Leveraging good will from your board

In light of our current Page to Practice feature, The Search for Social Entrepreneurship and its exploration of nonprofits activities as they relate to business practices, we thought it would be a great opportunity to revisit our interview with Alice Korngold, author of Leveraging Good Will.

Korngold is a national consultant who has worked with hundreds of businesses and nonprofit organizations. She is the former chief founding executive, president and CEO of Business Volunteers Unlimited (BVU), a national program that trains and places business professionals and executives on nonprofit boards of directors.

CausePlanet: As nonprofit leaders and board members, our readers know it’s important for businesses to partner with nonprofits and vice versa—how would you build on this case for support?

Korngold: The first step for a business is to create a philanthropy, service, and leadership strategy that aligns with their corporate mission and strategy; then, choose nonprofits that will be good partners as follows:

Companies can communicate key messages about their company and its brand by the nonprofits and causes it chooses to invest in (like a publishing company funding literacy, for example).
By involving employees in volunteerism, companies build teamwork and show support for their employees, while also improving the community.
By encouraging and supporting the involvement of executives on nonprofit boards, companies foster leadership development.

In all these ways, companies improve the communities where their employees and customers live and work, and build good will.

Nonprofits benefit by engaging businesses by:

Accessing individuals with valuable expertise for their boards of directors and in providing useful pro-bono management consulting assistance; and
Accessing financial resources through sponsorships, contributions, and donated services (free printing, for example).

Most importantly, the community benefits when experienced businesspeople are involved in advancing nonprofits that provide vital health and human services, education, arts and culture, and environmental protection and conservation.

CausePlanet: In what ways can business executives be most helpful to nonprofits?

Business executives can be most helpful to nonprofits by lending valuable business expertise. Given that nonprofits must be more strategic in addressing new and greater financial challenges, businesspeople bring useful skills in market assessment, strategic decision making, organizational development, revenue models, public relations and advocacy, finance and investments, information technology, and measurement.

It is especially important for business executives who join boards to engage with the board in envisioning the organization’s greater potential; articulating the case for the organization and its compelling value; keeping the organization focused where it can have the greatest impact in achieving its mission in serving the community; helping to ensure there is a viable revenue model and maximize resources; helping to generate new and additional sources of revenue; and helping the organization to achieve more on behalf of the community.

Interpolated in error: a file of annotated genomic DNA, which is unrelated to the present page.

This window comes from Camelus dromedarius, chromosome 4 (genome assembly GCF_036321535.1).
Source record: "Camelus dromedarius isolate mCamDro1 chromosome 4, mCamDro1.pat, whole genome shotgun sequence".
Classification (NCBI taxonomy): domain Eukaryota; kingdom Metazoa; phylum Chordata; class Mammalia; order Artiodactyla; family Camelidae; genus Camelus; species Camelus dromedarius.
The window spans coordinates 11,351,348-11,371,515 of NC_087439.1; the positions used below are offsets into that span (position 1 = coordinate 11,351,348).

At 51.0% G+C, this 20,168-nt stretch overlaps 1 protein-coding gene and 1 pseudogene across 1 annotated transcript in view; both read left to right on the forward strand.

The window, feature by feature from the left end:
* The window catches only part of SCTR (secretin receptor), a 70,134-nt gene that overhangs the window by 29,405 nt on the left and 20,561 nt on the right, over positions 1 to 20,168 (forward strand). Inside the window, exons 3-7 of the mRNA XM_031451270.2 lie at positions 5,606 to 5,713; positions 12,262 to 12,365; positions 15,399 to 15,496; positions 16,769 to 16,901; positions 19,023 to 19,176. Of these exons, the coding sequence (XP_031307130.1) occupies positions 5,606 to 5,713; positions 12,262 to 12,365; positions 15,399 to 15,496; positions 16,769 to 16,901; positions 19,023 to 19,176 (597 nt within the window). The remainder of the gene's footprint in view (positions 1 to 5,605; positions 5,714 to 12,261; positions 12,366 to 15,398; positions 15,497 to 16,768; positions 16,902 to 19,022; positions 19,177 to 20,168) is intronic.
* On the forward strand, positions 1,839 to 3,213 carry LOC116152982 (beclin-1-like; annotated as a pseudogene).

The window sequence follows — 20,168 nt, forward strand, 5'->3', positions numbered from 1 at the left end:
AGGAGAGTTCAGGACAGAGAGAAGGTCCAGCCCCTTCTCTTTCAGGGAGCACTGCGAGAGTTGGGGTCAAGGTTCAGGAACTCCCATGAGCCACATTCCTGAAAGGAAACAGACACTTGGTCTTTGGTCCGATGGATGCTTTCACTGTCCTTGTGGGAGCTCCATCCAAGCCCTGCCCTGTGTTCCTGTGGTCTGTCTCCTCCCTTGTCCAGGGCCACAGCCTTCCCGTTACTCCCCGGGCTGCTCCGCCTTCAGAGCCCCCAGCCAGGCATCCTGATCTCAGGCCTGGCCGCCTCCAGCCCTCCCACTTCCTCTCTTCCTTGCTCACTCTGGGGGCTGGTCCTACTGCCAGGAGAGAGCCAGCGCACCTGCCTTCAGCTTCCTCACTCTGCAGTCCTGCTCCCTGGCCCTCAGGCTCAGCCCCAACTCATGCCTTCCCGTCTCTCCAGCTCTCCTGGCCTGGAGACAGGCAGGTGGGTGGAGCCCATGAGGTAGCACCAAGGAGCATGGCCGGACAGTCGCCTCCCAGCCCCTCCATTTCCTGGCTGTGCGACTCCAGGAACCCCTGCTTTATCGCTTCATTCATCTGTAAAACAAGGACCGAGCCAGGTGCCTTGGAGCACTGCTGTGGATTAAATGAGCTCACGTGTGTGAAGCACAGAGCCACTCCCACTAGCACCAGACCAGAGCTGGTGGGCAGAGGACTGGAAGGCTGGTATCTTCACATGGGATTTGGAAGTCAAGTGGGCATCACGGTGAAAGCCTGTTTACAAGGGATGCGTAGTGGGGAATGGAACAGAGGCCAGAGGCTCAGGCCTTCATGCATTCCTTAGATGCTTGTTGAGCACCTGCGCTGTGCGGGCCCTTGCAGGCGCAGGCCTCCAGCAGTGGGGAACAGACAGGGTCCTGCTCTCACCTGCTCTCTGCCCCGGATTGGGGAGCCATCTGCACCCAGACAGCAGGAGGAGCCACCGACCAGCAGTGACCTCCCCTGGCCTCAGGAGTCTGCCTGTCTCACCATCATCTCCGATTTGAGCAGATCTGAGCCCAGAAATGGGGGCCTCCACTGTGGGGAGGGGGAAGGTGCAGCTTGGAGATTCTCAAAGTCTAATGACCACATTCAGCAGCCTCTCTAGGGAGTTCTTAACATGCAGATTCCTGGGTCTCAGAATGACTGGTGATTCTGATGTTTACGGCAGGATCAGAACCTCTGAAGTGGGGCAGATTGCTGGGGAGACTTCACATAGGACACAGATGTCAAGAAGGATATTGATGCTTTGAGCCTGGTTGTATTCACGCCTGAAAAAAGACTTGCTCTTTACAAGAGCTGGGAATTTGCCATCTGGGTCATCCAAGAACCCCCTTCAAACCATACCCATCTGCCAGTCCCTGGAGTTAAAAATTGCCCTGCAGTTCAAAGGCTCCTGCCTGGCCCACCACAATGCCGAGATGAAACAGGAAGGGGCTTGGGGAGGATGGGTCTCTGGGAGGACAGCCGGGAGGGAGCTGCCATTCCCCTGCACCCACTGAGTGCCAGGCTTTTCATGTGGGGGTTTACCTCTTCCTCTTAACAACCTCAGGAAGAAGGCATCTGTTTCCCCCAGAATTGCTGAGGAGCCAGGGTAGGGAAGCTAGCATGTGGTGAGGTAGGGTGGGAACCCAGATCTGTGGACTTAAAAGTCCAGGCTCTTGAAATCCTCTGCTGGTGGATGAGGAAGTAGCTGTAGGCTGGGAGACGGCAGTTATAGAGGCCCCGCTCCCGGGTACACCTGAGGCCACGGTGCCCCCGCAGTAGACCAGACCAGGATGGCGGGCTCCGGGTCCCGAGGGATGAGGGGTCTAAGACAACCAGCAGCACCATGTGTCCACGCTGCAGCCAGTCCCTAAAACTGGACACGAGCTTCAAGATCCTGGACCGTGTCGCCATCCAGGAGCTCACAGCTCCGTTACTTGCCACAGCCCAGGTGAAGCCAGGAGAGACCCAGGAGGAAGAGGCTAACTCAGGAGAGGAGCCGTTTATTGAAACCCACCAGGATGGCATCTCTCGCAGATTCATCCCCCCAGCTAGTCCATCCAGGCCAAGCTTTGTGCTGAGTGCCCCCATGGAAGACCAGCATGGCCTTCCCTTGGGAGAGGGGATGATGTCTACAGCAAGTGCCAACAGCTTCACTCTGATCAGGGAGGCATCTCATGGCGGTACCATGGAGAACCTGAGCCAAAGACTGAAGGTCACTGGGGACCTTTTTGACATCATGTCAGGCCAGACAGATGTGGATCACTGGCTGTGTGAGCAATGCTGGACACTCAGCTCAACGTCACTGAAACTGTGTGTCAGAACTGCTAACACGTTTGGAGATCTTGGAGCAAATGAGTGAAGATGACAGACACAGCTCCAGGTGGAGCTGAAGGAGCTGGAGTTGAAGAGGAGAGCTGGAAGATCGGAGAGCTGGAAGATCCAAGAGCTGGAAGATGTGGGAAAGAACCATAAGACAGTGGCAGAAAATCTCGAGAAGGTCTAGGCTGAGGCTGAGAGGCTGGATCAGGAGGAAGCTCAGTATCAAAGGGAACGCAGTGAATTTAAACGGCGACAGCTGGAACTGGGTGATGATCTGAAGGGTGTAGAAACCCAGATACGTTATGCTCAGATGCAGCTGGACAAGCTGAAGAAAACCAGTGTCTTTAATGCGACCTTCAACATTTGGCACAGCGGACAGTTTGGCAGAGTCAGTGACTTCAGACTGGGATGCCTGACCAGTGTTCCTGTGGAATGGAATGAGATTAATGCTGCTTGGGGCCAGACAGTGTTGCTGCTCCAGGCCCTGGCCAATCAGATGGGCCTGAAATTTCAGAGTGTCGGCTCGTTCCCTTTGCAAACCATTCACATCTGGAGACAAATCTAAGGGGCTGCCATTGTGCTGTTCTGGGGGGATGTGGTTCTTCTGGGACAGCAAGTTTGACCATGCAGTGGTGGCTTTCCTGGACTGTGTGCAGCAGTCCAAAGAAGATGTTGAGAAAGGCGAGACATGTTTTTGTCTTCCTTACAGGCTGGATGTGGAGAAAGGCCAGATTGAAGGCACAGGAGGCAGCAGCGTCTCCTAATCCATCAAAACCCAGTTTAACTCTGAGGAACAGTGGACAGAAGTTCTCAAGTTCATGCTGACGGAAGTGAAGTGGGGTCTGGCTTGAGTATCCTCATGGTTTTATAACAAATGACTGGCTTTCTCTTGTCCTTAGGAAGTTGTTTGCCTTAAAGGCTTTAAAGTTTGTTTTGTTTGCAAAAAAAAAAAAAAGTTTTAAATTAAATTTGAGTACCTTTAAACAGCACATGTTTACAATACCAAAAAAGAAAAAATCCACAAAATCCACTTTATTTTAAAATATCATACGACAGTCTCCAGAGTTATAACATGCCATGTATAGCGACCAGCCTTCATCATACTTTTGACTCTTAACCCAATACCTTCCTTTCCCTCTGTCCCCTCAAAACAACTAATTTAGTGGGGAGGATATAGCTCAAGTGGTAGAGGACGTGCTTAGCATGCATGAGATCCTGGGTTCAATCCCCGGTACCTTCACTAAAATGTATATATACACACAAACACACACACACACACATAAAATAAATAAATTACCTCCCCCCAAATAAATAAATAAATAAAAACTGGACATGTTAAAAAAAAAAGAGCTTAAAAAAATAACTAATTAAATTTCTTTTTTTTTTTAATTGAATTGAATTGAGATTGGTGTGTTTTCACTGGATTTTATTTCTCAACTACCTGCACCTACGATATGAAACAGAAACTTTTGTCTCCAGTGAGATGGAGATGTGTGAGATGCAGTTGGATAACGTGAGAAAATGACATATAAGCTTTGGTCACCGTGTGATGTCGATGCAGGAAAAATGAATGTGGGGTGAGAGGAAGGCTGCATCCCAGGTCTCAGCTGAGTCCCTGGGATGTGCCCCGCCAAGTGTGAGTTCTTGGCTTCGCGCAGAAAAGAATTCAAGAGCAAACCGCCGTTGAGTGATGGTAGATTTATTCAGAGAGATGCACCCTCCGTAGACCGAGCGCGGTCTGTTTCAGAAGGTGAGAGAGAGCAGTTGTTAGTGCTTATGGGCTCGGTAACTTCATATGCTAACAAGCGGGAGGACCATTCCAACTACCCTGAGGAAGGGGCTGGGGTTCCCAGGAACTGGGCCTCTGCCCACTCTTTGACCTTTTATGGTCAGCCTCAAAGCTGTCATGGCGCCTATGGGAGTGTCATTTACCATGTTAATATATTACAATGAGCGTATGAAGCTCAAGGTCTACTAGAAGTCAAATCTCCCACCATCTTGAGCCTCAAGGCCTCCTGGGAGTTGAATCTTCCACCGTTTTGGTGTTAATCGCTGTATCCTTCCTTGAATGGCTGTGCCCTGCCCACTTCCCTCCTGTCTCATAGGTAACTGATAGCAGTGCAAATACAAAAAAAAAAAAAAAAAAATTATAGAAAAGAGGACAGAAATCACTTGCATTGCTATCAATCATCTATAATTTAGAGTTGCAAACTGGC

Korngold: Can nonprofit executives also be helpful to businesses? How?

Yes! Nonprofit executives are highly knowledgeable about their communities. They usually have a breadth and depth of knowledge of the community, its needs, key issues, the pros and cons of various solutions to core issues. They also keep close track of the key players and who is effective for what purpose. Many of them know how to get things done in the community.

CausePlanet: What’s the best way nonprofit leaders can differentiate themselves from other nonprofit opportunities that are presented to a corporation?

Korngold: A nonprofit can distinguish itself in making its case to a corporation for support by researching the company, its mission, challenges, and key strategic goals, and then offering ways for the nonprofit to be valuable as a partner. That is, what positive message will the business get to align with? How can employees engage in productive and rewarding volunteer experiences that meet the nonprofit clients’ needs and also meet employees’ realistic schedules and interests? How can executives support the nonprofit through board service and/or management assistance (contributing expertise in marketing, public relations, human resources, and so on)? If the company makes a significant donation, how will the company be recognized in a way that will resonate in the community? Best of all, can this all be packaged in a nice, cohesive program—under a theme, a partnership concept, something inspiring and wonderful? And even better, can the nonprofit tell the company how this will make the community better, i.e. how many more children will advance from elementary school to middle school because of this company’s involvement, or how many children will learn to read, or how many babies will be rescued and sheltered in the next year because of the company partnership? Results! Outcomes! Making the world a better place!

Read the full summary of Leveraging Good Will by subscribing to Page to Practice™ book summaries. Or, purchase this or one of our other Page to Practice™ executive summaries by visiting the CausePlanet summary store.

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